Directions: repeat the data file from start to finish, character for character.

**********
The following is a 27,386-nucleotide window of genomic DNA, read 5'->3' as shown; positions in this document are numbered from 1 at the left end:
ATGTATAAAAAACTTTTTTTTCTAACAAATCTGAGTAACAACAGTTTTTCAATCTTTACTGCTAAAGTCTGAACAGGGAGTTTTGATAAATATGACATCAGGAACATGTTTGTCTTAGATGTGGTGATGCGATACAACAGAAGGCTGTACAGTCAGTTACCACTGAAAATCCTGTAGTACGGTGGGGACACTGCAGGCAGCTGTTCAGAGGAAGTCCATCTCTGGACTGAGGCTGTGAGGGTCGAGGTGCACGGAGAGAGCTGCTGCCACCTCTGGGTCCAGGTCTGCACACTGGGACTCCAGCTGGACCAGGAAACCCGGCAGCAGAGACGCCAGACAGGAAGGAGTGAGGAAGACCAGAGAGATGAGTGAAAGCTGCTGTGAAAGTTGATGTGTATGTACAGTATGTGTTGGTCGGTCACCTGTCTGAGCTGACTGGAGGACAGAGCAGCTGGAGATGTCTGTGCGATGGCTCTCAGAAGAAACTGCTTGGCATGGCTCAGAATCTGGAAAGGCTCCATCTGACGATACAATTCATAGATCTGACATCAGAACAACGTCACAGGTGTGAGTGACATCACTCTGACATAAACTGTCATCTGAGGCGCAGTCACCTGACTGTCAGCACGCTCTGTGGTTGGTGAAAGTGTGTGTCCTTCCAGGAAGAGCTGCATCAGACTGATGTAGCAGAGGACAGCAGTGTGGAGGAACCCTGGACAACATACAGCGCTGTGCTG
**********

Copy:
The following is a 27,386-nucleotide window of genomic DNA, read 5'->3' as shown; positions in this document are numbered from 1 at the left end:
ATGTATAAAAAACTTTTTTTTCTAACAAATCTGAGTAACAACAGTTTTTCAATCTTTACTGCTAAAGTCTGAACAGGGAGTTTTGATAAATATGACATCAGGAACATGTTTGTCTTAGATGTGGTGATGCGATACAACAGAAGGCTGTACAGTCAGTTACCACTGAAAATCCTGTAGTACGGTGGGGACACTGCAGGCAGCTGTTCAGAGGAAGTCCATCTCTGGACTGAGGCTGTGAGGGTCGAGGTGCACGGAGAGAGCTGCTGCCACCTCTGGGTCCAGGTCTGCACACTGGGACTCCAGCTGGACCAGGAAACCCGGCAGCAGAGACGCCAGACAGGAAGGAGTGAGGAAGACCAGAGAGATGAGTGAAAGCTGCTGTGAAAGTTGATGTGTATGTACAGTATGTGTTGGTCGGTCACCTGTCTGAGCTGACTGGAGGACAGAGCAGCTGGAGATGTCTGTGCGATGGCTCTCAGAAGAAACTGCTTGGCATGGCTCAGAATCTGGAAAGGCTCCATCTGACGATACAATTCATAGATCTGACATCAGAACAACGTCACAGGTGTGAGTGACATCACTCTGACATAAACTGTCATCTGAGGCGCAGTCACCTGACTGTCAGCACGCTCTGTGGTTGGTGAAAGTGTGTGTCCTTCCAGGAAGAGCTGCATCAGACTGATGTAGCAGAGGACAGCAGTGTGGAGGAACCCTGGACAACATACAGCGCTGTGCTG